Class action is a suit in which a group of people with the same grievance sue a defendant claiming damages. This is reckoned to be a facility especially suitable for small investors and is set to find a place in the Companies Bill which has recently been vetted by a Parliamentary committee and is expected top be tabled in the House in the winter session.
Concerned over the lack of regulatory oversight over fund raising from the public by unlisted companies through issuance of bonds and debentures, the ministry has decided to empower such investors with the tool of the class action suit. Last month, the finance ministry, too, has made a proposal to this effect, the sources said. Investors subscribe to these bonds on the promise of high returns and there are several instances of them taken for a ride by the firms concerned.
Investors are lured by companies on the promise of higher returns. But it turns out that they have no intention of paying back. What option do investors have in such cases an official source wondered.
He said that the provision has been included in the Companies Bill which needs approval from the Prime Minister Office before going to Parliament in a couple of weeks. Since unlisted companies are not required to follow stringent disclosure norms, the government feels it could have a damaging impact on investors.
In an interview to FE last week, corporate affairs minister Veerappa Moily had said that the ministry of corporate affairs would be addressing the issue of small investors in unlisted companies very seriously. We are very serious about the matter. Small holders cannot go to the court because it is not viable. However, if a group of investors or depositors as a class can go to court, it would save them of a lot of legal hassles, he had said.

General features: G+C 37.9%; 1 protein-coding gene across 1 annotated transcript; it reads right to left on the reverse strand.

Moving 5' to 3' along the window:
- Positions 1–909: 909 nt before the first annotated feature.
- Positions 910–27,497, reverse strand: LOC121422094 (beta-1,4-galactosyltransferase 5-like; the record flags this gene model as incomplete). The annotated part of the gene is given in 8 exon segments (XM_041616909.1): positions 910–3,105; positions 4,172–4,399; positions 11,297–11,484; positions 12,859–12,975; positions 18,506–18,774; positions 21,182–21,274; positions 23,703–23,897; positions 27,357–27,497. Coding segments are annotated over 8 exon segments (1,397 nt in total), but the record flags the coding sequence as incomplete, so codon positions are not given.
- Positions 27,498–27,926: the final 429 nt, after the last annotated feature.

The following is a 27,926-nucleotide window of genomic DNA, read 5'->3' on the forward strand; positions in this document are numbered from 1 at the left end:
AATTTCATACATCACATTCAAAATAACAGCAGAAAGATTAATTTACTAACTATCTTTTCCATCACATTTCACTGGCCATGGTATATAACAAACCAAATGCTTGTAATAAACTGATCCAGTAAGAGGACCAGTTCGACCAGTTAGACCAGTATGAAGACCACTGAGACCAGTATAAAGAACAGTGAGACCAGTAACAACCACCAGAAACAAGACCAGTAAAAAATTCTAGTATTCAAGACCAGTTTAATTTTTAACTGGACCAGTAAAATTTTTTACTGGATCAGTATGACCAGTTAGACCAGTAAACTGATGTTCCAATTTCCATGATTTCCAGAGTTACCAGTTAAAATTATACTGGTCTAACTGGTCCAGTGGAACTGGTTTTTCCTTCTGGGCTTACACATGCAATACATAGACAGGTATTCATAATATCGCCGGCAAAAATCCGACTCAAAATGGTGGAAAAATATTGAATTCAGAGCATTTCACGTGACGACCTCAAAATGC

Managing director of Corporate Professionals Pavan K Vijay said that the governments move would go a long way in empowering small investors.
He said that since it was difficult for government to oversee every activity of unlisted companies the investors should play that role. At present public depositors in unlisted companies have little power. Once the class action suit comes into force, it should keep such erring companies on their toes, he said.
The matter recently came to light when media reports blew the lid over various unlisted companies that were taking deposits from the public on the promise of very high returns. We want investors to become more vigilant. Government cannot monitor every activity; hence investors need to be forthright in this matter, a government source said.
The mechanism of class action suit was first introduced in the Companies Bill in 2009 following the Satyam carnage.
However, it was restricted only to the shareholders of the listed companies. In fact, soon after the scam broke out, two leading law firms in the US had filed class action suits against the promoters of Satyam on behalf of shareholders.